Business student

Scranton business owner providing health care training and services

A Philadelphia woman who moved to Lackawanna County during the pandemic says she found her purpose in filling some health care gaps in the area.

SCRANTON, Pa. — Chaè Rucker showed us around the classroom inside Compassionate Care.

It’s the business she runs in South Scranton. It offers CPR courses, first aid and some laboratory services. When she’s not around, Rucker is on the road providing these services herself.

Chaè Rucker, owner of Compassionate Care Phlebotomy and Medical LLC, says, “Being able to provide this service in an environment that is comfortable for that person, especially in a home, makes them more soothing and calm.

Rucker leads to anyone who may not be able to afford a doctor’s office. Ensure that everyone has access to health care in a safe environment.

“When you meet a minority, you’re more comfortable talking about certain things from your past, your history, or even your health,” Rucker explained.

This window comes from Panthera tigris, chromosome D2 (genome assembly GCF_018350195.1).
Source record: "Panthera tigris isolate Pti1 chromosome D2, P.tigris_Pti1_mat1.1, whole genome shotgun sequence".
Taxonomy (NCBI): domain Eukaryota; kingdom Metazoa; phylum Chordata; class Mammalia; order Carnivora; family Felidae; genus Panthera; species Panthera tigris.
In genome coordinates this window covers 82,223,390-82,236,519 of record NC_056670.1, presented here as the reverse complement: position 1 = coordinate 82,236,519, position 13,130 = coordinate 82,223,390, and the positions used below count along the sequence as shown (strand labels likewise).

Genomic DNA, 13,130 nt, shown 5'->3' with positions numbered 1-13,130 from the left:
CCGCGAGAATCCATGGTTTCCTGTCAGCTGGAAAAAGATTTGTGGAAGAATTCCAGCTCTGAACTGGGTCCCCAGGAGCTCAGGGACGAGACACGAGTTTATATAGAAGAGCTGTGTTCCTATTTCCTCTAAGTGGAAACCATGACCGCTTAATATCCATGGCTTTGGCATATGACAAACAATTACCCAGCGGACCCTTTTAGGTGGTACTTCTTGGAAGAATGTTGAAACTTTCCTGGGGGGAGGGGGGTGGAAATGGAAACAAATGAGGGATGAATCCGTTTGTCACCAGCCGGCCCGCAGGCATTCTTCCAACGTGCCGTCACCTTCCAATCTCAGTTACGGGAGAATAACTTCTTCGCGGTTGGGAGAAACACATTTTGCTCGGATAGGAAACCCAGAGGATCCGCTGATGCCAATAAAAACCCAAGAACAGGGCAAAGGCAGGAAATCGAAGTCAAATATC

It doesn’t matter if it’s in a parking lot or in your living room, it provides medical testing at little or no cost. Reaching low-income patients who do not have insurance.

“There were times when even I didn’t have medical insurance or struggled to pay for certain types of medical care. Or I’ve been afraid to call 911 in an emergency because I’m worried about how much the ambulance bill will be,” Rucker says.

Through Rucker’s business, she is also able to diversify into the medical field.

She mentioned, “Growing up, I don’t remember seeing many minority faces when it came to doctors and nurses taking care of me personally or any of my family members.”

And Rucker is training the next generation of medical assistants, helping them find jobs after they complete their course.

Nursing student Jazzmeen Autry shares, “I thought I wasn’t the kind of person and didn’t know anything about being a phlebotomist until I watched her do everything she learned to do. make.”

Rucker’s goal is to nurture his new community while encouraging others to do the same.

Rucker says, “What better way to help the community than to help train and gain knowledge.”

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